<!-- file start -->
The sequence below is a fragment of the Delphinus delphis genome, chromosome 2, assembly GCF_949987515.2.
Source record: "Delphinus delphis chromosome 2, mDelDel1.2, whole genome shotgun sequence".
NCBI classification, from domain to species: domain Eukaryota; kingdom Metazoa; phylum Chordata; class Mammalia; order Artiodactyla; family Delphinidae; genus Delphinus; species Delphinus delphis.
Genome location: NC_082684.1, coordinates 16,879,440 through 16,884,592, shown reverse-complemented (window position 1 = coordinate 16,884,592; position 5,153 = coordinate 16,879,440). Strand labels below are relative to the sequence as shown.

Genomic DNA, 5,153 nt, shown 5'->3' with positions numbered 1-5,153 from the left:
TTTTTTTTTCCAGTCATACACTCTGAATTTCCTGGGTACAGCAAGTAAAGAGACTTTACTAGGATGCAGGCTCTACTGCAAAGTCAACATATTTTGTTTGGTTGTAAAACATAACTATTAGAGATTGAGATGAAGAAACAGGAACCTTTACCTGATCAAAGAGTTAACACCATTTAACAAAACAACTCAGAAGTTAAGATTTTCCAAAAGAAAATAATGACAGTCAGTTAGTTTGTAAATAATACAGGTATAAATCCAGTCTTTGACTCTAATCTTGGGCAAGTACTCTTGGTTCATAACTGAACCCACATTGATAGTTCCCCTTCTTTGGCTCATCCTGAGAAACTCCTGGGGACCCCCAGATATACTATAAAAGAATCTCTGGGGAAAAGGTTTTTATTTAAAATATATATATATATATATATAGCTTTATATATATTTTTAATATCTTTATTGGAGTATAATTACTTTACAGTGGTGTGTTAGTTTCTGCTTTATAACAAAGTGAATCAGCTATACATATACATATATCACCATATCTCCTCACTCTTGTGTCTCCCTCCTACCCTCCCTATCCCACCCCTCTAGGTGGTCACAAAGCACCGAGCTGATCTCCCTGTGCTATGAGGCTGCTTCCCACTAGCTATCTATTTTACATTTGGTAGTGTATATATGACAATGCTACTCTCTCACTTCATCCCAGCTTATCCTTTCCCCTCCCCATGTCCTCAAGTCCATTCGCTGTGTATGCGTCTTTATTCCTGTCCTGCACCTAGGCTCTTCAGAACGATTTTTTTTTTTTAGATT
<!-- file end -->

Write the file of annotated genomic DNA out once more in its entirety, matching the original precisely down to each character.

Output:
The sequence below is a fragment of the Delphinus delphis genome, chromosome 2, assembly GCF_949987515.2.
Source record: "Delphinus delphis chromosome 2, mDelDel1.2, whole genome shotgun sequence".
NCBI classification, from domain to species: domain Eukaryota; kingdom Metazoa; phylum Chordata; class Mammalia; order Artiodactyla; family Delphinidae; genus Delphinus; species Delphinus delphis.
Genome location: NC_082684.1, coordinates 16,879,440 through 16,884,592, shown reverse-complemented (window position 1 = coordinate 16,884,592; position 5,153 = coordinate 16,879,440). Strand labels below are relative to the sequence as shown.

Genomic DNA, 5,153 nt, shown 5'->3' with positions numbered 1-5,153 from the left:
TTTTTTTTTCCAGTCATACACTCTGAATTTCCTGGGTACAGCAAGTAAAGAGACTTTACTAGGATGCAGGCTCTACTGCAAAGTCAACATATTTTGTTTGGTTGTAAAACATAACTATTAGAGATTGAGATGAAGAAACAGGAACCTTTACCTGATCAAAGAGTTAACACCATTTAACAAAACAACTCAGAAGTTAAGATTTTCCAAAAGAAAATAATGACAGTCAGTTAGTTTGTAAATAATACAGGTATAAATCCAGTCTTTGACTCTAATCTTGGGCAAGTACTCTTGGTTCATAACTGAACCCACATTGATAGTTCCCCTTCTTTGGCTCATCCTGAGAAACTCCTGGGGACCCCCAGATATACTATAAAAGAATCTCTGGGGAAAAGGTTTTTATTTAAAATATATATATATATATATATAGCTTTATATATATTTTTAATATCTTTATTGGAGTATAATTACTTTACAGTGGTGTGTTAGTTTCTGCTTTATAACAAAGTGAATCAGCTATACATATACATATATCACCATATCTCCTCACTCTTGTGTCTCCCTCCTACCCTCCCTATCCCACCCCTCTAGGTGGTCACAAAGCACCGAGCTGATCTCCCTGTGCTATGAGGCTGCTTCCCACTAGCTATCTATTTTACATTTGGTAGTGTATATATGACAATGCTACTCTCTCACTTCATCCCAGCTTATCCTTTCCCCTCCCCATGTCCTCAAGTCCATTCGCTGTGTATGCGTCTTTATTCCTGTCCTGCACCTAGGCTCTTCAGAACGATTTTTTTTTTTTAGATT